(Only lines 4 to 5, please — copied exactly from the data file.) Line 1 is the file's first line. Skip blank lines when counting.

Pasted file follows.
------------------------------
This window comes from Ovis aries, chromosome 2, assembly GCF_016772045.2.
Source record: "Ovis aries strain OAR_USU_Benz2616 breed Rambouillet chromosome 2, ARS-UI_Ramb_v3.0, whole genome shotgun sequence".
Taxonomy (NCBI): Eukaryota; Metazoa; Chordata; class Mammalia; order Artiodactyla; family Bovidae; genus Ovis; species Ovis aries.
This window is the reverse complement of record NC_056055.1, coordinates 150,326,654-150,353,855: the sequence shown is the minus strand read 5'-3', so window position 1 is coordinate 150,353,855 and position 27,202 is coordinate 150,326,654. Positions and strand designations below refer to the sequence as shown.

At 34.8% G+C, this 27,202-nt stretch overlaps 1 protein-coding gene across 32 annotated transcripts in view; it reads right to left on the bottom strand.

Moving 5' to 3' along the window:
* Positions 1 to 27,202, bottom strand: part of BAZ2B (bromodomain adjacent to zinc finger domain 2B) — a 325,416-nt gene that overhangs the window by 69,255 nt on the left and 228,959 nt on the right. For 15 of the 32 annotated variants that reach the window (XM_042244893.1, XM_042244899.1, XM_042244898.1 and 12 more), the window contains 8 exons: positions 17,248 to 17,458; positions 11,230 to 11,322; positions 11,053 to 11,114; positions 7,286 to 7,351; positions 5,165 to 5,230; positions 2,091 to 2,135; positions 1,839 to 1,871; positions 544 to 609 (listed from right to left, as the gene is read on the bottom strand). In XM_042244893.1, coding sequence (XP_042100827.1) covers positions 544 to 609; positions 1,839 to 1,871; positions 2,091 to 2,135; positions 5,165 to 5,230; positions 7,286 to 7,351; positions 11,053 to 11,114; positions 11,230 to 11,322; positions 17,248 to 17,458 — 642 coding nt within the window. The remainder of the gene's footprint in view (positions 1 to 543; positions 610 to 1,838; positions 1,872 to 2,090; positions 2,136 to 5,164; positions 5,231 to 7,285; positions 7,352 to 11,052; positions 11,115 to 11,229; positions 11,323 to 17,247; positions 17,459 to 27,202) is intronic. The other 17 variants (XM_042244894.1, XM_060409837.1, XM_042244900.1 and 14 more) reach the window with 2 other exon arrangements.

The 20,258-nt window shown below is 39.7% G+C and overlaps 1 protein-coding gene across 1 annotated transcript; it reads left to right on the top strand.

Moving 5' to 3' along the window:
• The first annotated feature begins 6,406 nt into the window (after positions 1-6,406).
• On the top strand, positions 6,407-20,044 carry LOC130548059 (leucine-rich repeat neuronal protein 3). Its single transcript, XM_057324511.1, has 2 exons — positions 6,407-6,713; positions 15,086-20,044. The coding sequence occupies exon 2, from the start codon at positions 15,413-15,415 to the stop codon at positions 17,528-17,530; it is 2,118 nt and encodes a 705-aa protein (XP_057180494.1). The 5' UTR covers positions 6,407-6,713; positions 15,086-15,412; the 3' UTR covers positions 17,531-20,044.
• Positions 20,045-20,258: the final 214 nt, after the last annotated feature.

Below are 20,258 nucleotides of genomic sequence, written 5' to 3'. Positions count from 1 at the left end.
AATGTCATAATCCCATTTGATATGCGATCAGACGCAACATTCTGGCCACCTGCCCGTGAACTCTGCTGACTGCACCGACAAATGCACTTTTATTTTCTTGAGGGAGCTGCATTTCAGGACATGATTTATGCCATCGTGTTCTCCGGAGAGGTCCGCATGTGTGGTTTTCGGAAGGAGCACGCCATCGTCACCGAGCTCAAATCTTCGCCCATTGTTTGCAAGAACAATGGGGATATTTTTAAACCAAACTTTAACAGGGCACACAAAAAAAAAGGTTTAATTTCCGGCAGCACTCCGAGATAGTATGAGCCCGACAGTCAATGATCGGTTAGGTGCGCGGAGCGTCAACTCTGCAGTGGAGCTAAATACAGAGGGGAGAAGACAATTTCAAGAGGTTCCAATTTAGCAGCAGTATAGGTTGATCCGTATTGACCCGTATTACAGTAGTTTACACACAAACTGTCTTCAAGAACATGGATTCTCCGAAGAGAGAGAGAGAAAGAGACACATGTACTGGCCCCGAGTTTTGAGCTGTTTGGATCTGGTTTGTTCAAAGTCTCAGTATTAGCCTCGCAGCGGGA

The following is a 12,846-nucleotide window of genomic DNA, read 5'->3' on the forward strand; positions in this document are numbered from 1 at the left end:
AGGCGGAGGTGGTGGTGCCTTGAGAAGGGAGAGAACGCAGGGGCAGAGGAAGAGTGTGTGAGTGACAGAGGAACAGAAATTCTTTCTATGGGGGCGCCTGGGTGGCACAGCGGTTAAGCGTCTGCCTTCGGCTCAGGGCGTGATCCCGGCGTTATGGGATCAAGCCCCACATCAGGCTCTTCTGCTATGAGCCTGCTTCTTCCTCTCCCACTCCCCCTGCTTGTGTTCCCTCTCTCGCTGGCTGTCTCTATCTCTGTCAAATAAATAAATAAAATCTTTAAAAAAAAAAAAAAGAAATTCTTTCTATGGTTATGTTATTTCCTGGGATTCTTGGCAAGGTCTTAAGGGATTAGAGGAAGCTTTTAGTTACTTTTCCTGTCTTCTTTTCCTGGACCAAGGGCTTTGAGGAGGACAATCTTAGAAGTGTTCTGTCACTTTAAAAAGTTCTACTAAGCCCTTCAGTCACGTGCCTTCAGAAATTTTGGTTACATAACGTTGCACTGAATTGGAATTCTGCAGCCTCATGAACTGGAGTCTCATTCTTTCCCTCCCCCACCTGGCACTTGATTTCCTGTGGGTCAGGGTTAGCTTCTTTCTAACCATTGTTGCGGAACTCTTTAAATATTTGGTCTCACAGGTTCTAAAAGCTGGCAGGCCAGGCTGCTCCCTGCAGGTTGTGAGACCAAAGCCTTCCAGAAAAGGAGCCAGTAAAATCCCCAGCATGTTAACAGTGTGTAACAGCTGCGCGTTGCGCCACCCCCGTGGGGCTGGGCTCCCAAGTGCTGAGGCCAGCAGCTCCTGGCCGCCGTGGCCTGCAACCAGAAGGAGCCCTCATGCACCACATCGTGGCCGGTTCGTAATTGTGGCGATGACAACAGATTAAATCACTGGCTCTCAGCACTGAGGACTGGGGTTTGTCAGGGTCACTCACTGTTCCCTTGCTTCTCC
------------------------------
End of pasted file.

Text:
This window is the reverse complement of record NC_056055.1, coordinates 150,326,654-150,353,855: the sequence shown is the minus strand read 5'-3', so window position 1 is coordinate 150,353,855 and position 27,202 is coordinate 150,326,654. Positions and strand designations below refer to the sequence as shown.

At 34.8% G+C, this 27,202-nt stretch overlaps 1 protein-coding gene across 32 annotated transcripts in view; it reads right to left on the bottom strand.